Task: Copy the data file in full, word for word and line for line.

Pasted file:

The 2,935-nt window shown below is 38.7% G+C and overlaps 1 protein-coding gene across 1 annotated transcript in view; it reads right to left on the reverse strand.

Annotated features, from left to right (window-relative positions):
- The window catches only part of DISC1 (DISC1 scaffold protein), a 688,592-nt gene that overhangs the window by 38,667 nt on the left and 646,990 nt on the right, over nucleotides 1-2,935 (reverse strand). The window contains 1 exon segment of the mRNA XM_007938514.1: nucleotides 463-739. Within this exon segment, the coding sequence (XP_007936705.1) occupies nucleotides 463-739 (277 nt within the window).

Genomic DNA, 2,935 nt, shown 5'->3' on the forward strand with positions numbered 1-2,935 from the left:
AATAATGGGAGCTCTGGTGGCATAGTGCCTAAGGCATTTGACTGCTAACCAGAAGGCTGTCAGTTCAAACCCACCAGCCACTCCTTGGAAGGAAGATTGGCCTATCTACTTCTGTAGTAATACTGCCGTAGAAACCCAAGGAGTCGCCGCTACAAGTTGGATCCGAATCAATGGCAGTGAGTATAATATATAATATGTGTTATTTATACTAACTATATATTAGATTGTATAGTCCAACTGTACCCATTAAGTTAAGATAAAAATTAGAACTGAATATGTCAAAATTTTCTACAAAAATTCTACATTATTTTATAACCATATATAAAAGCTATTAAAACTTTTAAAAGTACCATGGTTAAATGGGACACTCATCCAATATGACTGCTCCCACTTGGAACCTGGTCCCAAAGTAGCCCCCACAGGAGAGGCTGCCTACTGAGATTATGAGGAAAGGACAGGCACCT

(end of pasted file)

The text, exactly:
The 2,935-nt window shown below is 38.7% G+C and overlaps 1 protein-coding gene across 1 annotated transcript in view; it reads right to left on the reverse strand.

Annotated features, from left to right (window-relative positions):
- The window catches only part of DISC1 (DISC1 scaffold protein), a 688,592-nt gene that overhangs the window by 38,667 nt on the left and 646,990 nt on the right, over nucleotides 1-2,935 (reverse strand). The window contains 1 exon segment of the mRNA XM_007938514.1: nucleotides 463-739. Within this exon segment, the coding sequence (XP_007936705.1) occupies nucleotides 463-739 (277 nt within the window).

Genomic DNA, 2,935 nt, shown 5'->3' on the forward strand with positions numbered 1-2,935 from the left:
AATAATGGGAGCTCTGGTGGCATAGTGCCTAAGGCATTTGACTGCTAACCAGAAGGCTGTCAGTTCAAACCCACCAGCCACTCCTTGGAAGGAAGATTGGCCTATCTACTTCTGTAGTAATACTGCCGTAGAAACCCAAGGAGTCGCCGCTACAAGTTGGATCCGAATCAATGGCAGTGAGTATAATATATAATATGTGTTATTTATACTAACTATATATTAGATTGTATAGTCCAACTGTACCCATTAAGTTAAGATAAAAATTAGAACTGAATATGTCAAAATTTTCTACAAAAATTCTACATTATTTTATAACCATATATAAAAGCTATTAAAACTTTTAAAAGTACCATGGTTAAATGGGACACTCATCCAATATGACTGCTCCCACTTGGAACCTGGTCCCAAAGTAGCCCCCACAGGAGAGGCTGCCTACTGAGATTATGAGGAAAGGACAGGCACCT